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Web server configuration with Nginx and Applications Servers

This is part 1 of the series

There are hundreds of ways to configure any web server, but it is my opinion that some are better than others.

I recommend, and implement, where I can, a separation in the roles of web server and application server. To me, the web server should not interpret or render any content. Its sole job should be to serve content from the disk (I include content, i.e. directives, specified in configuration files) and proxy requests to and from a dedicated application server. The application server, on the other hand, should not be wasting CPU cycles loading and parsing a static asset. Its sole job should be to run the code that makes the website dynamic. Depending on the language, it might even never access the disk once initialized.
Separating the application layer from the web layer also allows us to do nice things such as spin up more application servers to deal with more incoming traffic, move the applications to separate machines not publicly accessible, or even replace the web or applications servers without impacting the availability of the website.
Today, I see of no reason to keep your web server tightly coupled with your application server.

My web server of choice is nginx. It is a small, fast and efficient web server, with a simple configuration syntax and, very importantly, does not easily permit the embedding of application servers within its core. It forces you to separate the application servers, and, as a result, you wont need to warm up the application to serve a static image.

After installing nginx (my preferred method involves running sudo apt-get install nginx), the first thing I did was disable the default website: sudo rm /etc/nginx/sites-enabled/default. Next, I setup and install a "website" that loads the configuration files for all hosted websites. I saved the following content in the file webapps (use nano or vim to edit it):

include /var/webapps/*/conf/nginx.conf;

The next thing I did was enable that website and restart nginx:

sudo ln -s ../sites-available/webapps /etc/nginx/sites-enabled/webapps
sudo service nginx restart

Now that nginx was configured, it was time to create the first website. I created a convention for all my websites:

└── unique_app_name
    ├── conf (configuration files)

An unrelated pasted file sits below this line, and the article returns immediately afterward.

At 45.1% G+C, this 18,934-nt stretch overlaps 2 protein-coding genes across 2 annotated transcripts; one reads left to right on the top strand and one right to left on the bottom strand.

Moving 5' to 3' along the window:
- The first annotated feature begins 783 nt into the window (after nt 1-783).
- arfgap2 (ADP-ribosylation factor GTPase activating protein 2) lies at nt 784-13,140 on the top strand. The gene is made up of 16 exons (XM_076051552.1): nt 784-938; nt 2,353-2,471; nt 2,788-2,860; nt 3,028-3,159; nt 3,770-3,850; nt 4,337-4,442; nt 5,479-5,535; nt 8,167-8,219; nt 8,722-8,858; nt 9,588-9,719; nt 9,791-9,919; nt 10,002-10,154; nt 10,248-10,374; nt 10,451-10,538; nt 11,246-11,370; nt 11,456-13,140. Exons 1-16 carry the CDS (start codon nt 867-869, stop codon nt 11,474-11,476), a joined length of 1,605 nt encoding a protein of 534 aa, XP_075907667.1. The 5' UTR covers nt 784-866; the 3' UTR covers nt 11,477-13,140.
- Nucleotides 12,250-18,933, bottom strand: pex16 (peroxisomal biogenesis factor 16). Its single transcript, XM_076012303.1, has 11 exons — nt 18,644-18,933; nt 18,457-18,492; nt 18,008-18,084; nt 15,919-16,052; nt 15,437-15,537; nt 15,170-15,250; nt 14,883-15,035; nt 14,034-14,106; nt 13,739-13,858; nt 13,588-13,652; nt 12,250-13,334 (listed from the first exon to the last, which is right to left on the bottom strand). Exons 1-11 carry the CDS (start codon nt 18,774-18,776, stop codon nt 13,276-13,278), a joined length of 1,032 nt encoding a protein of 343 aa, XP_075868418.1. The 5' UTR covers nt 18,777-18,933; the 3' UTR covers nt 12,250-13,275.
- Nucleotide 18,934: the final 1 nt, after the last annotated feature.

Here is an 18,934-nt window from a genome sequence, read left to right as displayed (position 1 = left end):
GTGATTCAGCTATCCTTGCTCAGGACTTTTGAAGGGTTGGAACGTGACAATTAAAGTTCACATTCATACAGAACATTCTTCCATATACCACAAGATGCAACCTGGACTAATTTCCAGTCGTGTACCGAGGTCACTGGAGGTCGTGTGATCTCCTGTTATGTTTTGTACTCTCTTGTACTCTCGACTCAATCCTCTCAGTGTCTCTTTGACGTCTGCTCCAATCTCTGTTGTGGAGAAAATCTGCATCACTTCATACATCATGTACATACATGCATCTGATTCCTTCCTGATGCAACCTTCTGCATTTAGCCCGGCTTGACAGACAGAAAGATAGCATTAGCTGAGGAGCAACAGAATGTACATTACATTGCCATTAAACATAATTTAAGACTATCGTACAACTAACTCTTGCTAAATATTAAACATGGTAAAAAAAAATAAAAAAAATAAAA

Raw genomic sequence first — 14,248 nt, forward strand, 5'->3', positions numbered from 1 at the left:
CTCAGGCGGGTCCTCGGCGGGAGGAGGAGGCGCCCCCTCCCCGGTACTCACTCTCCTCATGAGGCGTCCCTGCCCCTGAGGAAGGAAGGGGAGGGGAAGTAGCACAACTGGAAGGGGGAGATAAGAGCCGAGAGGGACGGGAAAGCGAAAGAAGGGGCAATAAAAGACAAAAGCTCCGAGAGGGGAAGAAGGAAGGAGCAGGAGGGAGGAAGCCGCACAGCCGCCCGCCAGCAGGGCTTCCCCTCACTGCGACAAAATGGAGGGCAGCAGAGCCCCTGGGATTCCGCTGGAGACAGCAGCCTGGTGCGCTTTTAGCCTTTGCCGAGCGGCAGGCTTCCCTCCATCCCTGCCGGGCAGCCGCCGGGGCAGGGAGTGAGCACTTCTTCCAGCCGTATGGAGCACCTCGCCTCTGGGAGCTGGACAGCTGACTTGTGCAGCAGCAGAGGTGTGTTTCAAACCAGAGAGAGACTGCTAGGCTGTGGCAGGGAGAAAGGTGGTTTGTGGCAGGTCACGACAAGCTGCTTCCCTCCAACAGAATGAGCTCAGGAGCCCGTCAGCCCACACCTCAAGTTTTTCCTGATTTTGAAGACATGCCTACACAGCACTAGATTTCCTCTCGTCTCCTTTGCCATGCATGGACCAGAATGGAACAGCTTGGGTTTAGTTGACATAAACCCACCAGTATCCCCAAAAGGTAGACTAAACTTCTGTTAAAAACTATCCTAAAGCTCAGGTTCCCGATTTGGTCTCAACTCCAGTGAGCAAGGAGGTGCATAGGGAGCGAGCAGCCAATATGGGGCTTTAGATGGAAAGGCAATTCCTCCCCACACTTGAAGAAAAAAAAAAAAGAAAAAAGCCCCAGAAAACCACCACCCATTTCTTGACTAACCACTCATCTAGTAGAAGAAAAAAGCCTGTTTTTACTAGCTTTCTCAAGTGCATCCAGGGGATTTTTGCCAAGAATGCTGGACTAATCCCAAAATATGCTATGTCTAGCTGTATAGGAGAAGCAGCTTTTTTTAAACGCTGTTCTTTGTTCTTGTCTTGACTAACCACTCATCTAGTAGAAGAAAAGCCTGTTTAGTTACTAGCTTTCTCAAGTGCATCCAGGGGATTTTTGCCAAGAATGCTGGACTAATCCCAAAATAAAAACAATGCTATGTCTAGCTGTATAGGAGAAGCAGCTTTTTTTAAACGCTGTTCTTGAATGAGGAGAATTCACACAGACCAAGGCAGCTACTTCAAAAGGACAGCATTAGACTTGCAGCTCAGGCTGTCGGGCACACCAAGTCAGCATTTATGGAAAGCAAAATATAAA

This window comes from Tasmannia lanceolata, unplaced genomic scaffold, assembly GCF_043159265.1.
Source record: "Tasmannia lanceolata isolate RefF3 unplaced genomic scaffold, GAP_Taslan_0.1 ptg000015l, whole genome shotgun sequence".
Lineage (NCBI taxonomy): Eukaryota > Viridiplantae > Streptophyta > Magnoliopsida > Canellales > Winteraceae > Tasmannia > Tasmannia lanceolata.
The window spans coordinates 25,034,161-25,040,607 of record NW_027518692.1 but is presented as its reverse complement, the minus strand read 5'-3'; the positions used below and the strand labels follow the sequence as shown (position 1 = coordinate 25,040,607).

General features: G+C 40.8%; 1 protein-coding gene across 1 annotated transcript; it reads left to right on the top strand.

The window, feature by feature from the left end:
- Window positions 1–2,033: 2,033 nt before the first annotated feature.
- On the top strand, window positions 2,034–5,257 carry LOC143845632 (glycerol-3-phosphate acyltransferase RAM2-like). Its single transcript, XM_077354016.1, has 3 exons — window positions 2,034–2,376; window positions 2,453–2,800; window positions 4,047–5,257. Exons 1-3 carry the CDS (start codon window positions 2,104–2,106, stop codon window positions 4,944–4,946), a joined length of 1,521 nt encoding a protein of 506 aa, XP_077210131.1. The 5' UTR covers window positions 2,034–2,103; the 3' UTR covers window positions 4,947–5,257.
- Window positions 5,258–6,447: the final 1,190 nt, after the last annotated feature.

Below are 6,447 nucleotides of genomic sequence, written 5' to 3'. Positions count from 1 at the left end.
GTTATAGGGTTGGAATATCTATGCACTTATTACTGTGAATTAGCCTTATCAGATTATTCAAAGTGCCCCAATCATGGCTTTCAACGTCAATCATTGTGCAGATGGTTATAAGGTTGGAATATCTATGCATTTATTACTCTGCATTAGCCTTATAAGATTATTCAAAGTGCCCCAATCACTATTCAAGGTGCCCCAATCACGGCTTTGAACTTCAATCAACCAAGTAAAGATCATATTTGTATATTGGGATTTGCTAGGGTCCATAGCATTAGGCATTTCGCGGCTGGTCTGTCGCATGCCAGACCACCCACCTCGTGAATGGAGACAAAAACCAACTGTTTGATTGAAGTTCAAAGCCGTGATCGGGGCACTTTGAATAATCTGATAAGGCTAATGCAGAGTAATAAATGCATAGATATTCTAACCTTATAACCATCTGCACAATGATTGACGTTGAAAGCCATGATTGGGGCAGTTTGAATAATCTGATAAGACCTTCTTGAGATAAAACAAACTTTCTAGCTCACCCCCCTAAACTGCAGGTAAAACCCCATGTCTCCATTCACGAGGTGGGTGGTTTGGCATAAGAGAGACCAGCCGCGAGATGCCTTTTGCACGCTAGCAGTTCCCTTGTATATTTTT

├── nginx.conf (nginx configuration file)
       ├── php5.conf (php5-fpm configuration file, if needed)
       └── uwsgi.ini (uwsgi configuration file, if needed)
    ├── logs (access, debug, application, error, etc.)
    ├── run (pid files and unix sockets)
    └── www (document root)

This convention allows me to create and publish a website in record time, as the servers know where to find their configuration files, and I don't have to look around to find where some setting is hidden.

Here, I'll create an initial website to server only static content. In the following snippets, comments will start with the pound character (#). I make several assumptions here: your web server runs as www-data:www-data, you are in the group www-data.

# Create the webapps folder
sudo mkdir /var/webapps
sudo chown www-data:www-data /var/webapps
sudo chmod g+s /var/webapps

# Next, we'll create the default website
cd /var/webapps
mkdir -p default/{conf,logs,www}
touch default/conf/nginx.conf

Next, we'll edit the nginx configuration file (use your favourite editor for that) to something similar to this:

server {
    listen 80;

    access_log /var/webapps/default/logs/access.log;
    error_log /var/webapps/default/logs/error.log;

    root /var/webapps/default/www;

    index index.html index.htm;

    server_name _;

    # hide non-existent favicon
    location = /favicon.ico {
        log_not_found off;
        access_log off;

    # hide dotfiles
    location ~ /\. {
        deny all;

    location / {
        try_files $uri $uri/ =404;

Once we are done, we can create an index.html file in www, a simple page looks like so:

<title>Welcome to nginx!</title>